Amber Rudd is heading to Silicon Valley, the home of the biggest global tech giants, to talk to them on home turf about their efforts to tackle terrorism.
The home secretary will land in the US today. She is said to be meeting with representatives from Alphabet's YouTube, Reuters reports.
Tech companies have come under pressure in the wake of terrorist attacks in the UK, with Prime Minister Theresa May accusing them of providing a "safe space" for terrorism. Both women have pointed the finger at tech companies in recent months, with May calling for greater regulation of "cyberspace" to stop "the spread of extremist and terrorism planning".
Rudd has made repeated calls for firms such as Facebook to drop end-to-end encryption because terrorists can use messaging apps. However, experts warn that so-called backdoor access to such communication puts everyone's security at risk and point out that it is unrealistic to think the internet can be "policed".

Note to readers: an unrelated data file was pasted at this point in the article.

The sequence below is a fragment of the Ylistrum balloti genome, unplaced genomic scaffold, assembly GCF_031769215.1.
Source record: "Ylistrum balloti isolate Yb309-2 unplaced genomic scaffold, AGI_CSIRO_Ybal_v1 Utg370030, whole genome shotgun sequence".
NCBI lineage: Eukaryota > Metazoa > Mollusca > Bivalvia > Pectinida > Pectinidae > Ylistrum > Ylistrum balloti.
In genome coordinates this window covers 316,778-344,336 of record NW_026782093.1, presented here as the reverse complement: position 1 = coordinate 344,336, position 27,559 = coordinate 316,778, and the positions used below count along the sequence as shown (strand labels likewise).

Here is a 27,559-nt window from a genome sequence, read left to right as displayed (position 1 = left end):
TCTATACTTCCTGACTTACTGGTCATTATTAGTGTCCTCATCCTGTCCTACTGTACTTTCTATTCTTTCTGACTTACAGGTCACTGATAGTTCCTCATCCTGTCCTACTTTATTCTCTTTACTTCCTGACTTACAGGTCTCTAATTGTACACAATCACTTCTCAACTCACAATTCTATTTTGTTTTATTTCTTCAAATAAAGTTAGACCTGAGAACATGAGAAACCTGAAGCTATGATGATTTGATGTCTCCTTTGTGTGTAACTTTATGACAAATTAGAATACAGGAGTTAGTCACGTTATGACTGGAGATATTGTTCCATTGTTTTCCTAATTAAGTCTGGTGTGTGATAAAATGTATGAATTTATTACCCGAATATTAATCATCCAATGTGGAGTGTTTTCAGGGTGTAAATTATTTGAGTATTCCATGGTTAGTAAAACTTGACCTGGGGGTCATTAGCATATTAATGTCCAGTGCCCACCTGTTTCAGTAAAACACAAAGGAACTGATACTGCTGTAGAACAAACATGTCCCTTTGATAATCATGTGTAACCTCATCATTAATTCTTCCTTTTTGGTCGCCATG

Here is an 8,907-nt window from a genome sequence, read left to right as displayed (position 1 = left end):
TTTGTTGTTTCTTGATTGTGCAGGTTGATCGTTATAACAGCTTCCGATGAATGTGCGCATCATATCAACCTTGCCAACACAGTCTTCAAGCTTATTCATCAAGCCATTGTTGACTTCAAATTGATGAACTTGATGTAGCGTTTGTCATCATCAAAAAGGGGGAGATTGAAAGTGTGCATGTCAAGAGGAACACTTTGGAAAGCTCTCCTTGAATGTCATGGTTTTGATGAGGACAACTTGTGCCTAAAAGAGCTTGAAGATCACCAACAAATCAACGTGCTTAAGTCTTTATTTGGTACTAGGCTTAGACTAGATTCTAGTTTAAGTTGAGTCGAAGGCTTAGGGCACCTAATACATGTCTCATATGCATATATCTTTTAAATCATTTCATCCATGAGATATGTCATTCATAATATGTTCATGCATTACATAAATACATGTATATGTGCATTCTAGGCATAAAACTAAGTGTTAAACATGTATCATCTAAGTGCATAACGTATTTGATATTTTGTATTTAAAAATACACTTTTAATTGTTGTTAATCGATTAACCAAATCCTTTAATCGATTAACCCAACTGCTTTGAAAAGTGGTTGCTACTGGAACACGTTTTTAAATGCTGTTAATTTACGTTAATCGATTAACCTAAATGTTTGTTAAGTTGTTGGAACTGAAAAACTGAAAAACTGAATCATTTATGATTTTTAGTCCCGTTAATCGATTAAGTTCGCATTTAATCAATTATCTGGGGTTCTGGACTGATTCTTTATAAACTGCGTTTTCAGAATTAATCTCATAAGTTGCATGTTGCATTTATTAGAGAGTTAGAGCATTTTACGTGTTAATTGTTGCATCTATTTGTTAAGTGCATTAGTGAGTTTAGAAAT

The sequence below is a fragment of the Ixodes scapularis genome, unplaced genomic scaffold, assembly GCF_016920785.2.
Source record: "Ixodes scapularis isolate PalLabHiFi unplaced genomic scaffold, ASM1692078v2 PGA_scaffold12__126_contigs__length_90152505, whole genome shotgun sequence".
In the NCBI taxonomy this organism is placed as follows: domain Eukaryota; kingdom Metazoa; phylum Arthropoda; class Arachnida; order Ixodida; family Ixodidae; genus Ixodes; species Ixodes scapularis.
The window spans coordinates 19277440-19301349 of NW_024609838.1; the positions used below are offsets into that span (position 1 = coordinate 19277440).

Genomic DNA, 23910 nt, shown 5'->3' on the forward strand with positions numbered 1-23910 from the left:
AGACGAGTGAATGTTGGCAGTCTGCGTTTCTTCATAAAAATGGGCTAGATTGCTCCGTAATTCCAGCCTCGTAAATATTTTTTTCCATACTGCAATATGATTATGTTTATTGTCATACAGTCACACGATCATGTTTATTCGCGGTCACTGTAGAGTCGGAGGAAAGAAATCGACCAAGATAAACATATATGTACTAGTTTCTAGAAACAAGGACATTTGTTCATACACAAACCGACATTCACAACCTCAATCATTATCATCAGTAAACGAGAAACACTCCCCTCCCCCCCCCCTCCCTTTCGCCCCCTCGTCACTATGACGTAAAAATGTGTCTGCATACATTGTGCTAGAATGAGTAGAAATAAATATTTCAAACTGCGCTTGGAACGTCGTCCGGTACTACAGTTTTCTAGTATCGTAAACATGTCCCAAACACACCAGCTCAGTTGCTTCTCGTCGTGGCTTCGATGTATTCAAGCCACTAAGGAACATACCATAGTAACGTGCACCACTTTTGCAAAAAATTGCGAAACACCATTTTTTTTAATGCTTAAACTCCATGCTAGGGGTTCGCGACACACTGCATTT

Rudd has called the tech firms in to meet with her in the UK, but this is understood to be the first time she has sought to tackle the matter with their top brass in the US.
Facebook chief operating officer Sheryl Sandberg revealed yesterday that she has met with Rudd and the social networking giant is "very aligned in our goals" with the government. But, speaking on the BBC's Desert Island Discs, she warned that people could move to other encrypted apps that do not share even metadata - information about the message but not the contents of the data itself - with authorities, as Facebook does.